Your Baby’s Bedtime Sleep Routine – Why Feeding To Sleep Doesn’t Work

– Written by JoAnna Inks 

photo of a baby bottle - JoAnna Inks Sleep Solutions

“Will putting cereal in my baby’s bottle help her sleep better?”

I’m frequently asked this question. Someone, maybe your mother or grandmother told you, “Oh, put cereal in the breast milk or the formula, and this baby will sleep all night.”

We’ve all experienced trying to fall asleep on an empty stomach. So the idea of a little extra food in baby’s formula before bedtime or after a midnight wake-up seems sensible.


The Cereal Myth

Unfortunately, this is one of those old wives’ tales that gets handed down through generations. And you know what? You’re right to stop and ask “Will putting cereal in my baby’s bottle help her sleep better?”

Something to consider is that your baby might not be old enough to eat cereal. The rule of thumb about solids is that it’s safe to start introducing them into your baby’s diet anytime between the fifth and sixth month, but not before.

And when it comes to introducing your baby to solid foods, it’s good to take it slow and be selective about which types of food you choose. There’s evidence to suggest (See Note 1 below) that starting solids too early can lead to future allergies.

I know how tempting it is to want to trust the advice of family and friends when you’ve got a three or four-month-old baby who is up every hour throughout the night.

And when you hear her crying at night and you know she isn’t sick, it’s natural to worry that she’s hungry. So the idea of feeding her again, and adding some cereal to ease those hunger pangs and help her sleep better, seems like a good one.

But the only time hunger is actually the issue is when you know you’ve got a baby who’s been struggling to gain weight or has any other type of health issue. Then, yes, hunger might be causing your baby to keep waking up during the night.

However, for healthy babies who are gaining weight well, food is not the problem.

So if hunger isn’t the source of her inability to fall back to sleep in the middle of the night, what is?

The Way Babies Learn to Sleep

Did you know that the way babies learn to go to sleep can affect how well they sleep?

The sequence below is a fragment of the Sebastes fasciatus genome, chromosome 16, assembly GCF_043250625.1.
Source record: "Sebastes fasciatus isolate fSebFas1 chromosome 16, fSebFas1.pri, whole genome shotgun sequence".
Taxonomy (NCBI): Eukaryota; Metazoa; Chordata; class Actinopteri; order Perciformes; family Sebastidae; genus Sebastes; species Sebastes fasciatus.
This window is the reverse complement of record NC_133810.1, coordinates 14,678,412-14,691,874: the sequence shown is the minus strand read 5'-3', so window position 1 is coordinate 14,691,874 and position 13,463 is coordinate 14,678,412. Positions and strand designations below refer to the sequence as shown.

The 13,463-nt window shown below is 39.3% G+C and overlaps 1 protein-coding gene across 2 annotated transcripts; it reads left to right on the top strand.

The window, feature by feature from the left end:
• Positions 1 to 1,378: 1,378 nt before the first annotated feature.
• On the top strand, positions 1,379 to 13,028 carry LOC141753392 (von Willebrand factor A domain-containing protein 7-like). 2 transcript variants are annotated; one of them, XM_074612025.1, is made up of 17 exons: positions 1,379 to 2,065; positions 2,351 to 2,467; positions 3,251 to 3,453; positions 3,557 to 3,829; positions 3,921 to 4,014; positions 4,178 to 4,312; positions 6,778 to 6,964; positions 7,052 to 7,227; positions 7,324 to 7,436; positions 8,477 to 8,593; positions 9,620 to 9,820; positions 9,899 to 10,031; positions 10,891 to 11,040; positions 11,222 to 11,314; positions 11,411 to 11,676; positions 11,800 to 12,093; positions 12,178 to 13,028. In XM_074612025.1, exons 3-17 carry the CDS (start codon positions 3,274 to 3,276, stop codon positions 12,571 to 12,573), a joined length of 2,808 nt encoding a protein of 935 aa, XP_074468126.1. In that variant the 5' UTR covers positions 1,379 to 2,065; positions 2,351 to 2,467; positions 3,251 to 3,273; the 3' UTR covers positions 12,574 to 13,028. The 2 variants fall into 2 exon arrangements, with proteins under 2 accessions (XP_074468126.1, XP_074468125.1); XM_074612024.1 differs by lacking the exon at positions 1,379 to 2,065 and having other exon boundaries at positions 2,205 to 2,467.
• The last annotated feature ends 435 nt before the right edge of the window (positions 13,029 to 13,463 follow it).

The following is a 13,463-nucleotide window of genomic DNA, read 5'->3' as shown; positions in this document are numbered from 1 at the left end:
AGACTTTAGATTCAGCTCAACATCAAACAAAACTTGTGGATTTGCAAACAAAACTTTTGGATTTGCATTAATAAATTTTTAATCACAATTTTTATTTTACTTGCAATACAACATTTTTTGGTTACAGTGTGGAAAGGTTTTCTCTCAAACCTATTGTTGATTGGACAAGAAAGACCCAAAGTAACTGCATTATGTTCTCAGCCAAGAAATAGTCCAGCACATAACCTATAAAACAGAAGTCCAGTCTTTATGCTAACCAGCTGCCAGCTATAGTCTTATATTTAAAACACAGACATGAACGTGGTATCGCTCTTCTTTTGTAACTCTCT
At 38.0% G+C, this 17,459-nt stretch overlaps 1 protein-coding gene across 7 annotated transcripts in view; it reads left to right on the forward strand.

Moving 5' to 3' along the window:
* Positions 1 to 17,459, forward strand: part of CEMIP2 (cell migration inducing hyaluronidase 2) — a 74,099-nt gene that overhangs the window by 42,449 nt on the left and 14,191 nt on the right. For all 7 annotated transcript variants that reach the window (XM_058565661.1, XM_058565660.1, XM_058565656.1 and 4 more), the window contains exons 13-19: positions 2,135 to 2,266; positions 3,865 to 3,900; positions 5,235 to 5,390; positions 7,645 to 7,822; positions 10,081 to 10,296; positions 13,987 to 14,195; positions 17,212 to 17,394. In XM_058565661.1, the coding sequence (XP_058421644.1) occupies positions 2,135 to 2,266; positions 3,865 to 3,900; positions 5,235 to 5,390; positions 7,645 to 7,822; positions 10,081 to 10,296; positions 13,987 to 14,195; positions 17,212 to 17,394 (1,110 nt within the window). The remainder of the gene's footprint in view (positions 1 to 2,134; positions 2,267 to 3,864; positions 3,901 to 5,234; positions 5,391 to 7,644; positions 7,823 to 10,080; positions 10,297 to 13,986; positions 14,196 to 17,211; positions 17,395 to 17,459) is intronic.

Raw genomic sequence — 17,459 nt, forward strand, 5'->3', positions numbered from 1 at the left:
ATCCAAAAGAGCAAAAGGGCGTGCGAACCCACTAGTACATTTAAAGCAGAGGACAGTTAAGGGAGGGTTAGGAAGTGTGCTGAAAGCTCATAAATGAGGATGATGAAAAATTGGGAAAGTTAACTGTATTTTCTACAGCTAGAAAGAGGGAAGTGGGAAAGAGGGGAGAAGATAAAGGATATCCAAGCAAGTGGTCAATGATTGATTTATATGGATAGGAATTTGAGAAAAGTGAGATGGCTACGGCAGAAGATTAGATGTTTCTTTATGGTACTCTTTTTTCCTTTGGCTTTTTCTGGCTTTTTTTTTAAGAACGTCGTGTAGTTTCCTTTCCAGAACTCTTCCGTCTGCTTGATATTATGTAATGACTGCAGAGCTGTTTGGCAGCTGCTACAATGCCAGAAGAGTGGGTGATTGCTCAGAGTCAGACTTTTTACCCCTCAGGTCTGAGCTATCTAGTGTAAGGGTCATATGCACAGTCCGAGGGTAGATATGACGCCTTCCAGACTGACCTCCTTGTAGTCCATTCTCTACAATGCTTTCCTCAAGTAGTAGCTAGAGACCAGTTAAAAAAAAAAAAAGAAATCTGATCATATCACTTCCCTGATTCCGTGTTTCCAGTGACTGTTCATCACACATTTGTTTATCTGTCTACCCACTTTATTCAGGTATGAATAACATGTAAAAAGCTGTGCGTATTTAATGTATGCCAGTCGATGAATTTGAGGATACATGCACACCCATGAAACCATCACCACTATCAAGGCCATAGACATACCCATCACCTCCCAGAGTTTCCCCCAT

Most of the time babies are rocked to sleep. Or they’re bounced to sleep. And many are fed to sleep.

But what begins to happen is that they associate the rocking, the bouncing, and the feeding with the actual act of falling asleep.

Now, for most babies, an hour and a half or two hours into the night they’re going to have a wake-up. That’s normal and natural. There’s no way around that.

Actually, most of us have wake-ups through the night. And over time we learned that if we roll over and relax, we’ll go back to sleep. (And if we don’t, we always have reruns on Netflix to bore us back to sleep.)

However, when babies have a wake-up, they actually can’t go back to sleep without their bedtime routine. Why? Because they’ve learned to associate being fed, bounced, or rocked with the act of falling asleep.

They haven’t learned another way to go to sleep.

Which brings me back to the idea of feeding a baby at bedtime.

This is hands down the number one reason (See Note 2 below) why your baby wakes up during the night and is unable to fall back asleep.

She has learned to associate this nighttime feeding with both bedtime and sleeping. So when she wakes up in the middle of the night, she cries because she can’t fall back to sleep without her routine.

It’s confusing for her and exhausting for you.

Change Baby’s Bedtime Routine

So your baby has learned the bedtime feeding routine. It’s safe. It’s familiar. And for a little while it was working great for both of you.

But as she gets older your feeding strategy isn’t working as well. And you find yourself in the drugstore checking out serums that promise to make tired eyes look “well-rested and youthful” again.

What’s happening is that as baby grows older, the bedtime feeding routine becomes less and less effective because her body doesn’t respond the same way to the extra food. She doesn’t get drowsy right away and in some cases, doesn’t fall asleep. But the routine has become a familiar habit. And she expects it even when it isn’t working.

And that’s the real problem.

The good news is that there are other ways you can teach your baby to learn how to sleep without feeding. Here are just two examples:

1. Once or twice a week start placing her in her crib when she is tired but not actually asleep. This is one way to let her get used to falling asleep on her own without the feeding process.

2. As your baby gets older, help her stay awake both during and after feedings so that she stops associating melatime with bedtime.

There are plenty of additional ways to change up bedtime strategy so that your baby learns how to fall asleep without food, and also learns how to fall back asleep after a wake-up in the middle of the night.

And you won’t need to be up at midnight or 2am or 3:30am adding more cereal to formula or breast milk. Why? Because you’ll be to busy sleeping.

Are you curious about how to create a new bedtime routine for your baby that doesn’t involve feeding? I’d love to chat with you about how we can start teaching your baby to sleep comfortably through the night.

Give me a call at (209) 813-0609 or and let’s work on a more personalized bedtime routine for you and your little one.

  1. Does Joanna’s mentor have an article we can link to that supports the statement about solids causing future food allergies?
  2. Can Joanna’s mentor provide research or an article that we can link to supporting the statement that feeding at bedtime is the “number one reason” why babies wake up at night and cannot fall back to sleep?
  3. Maybe we can use this link where Dana explains the feed to sleep association in a YouTube video?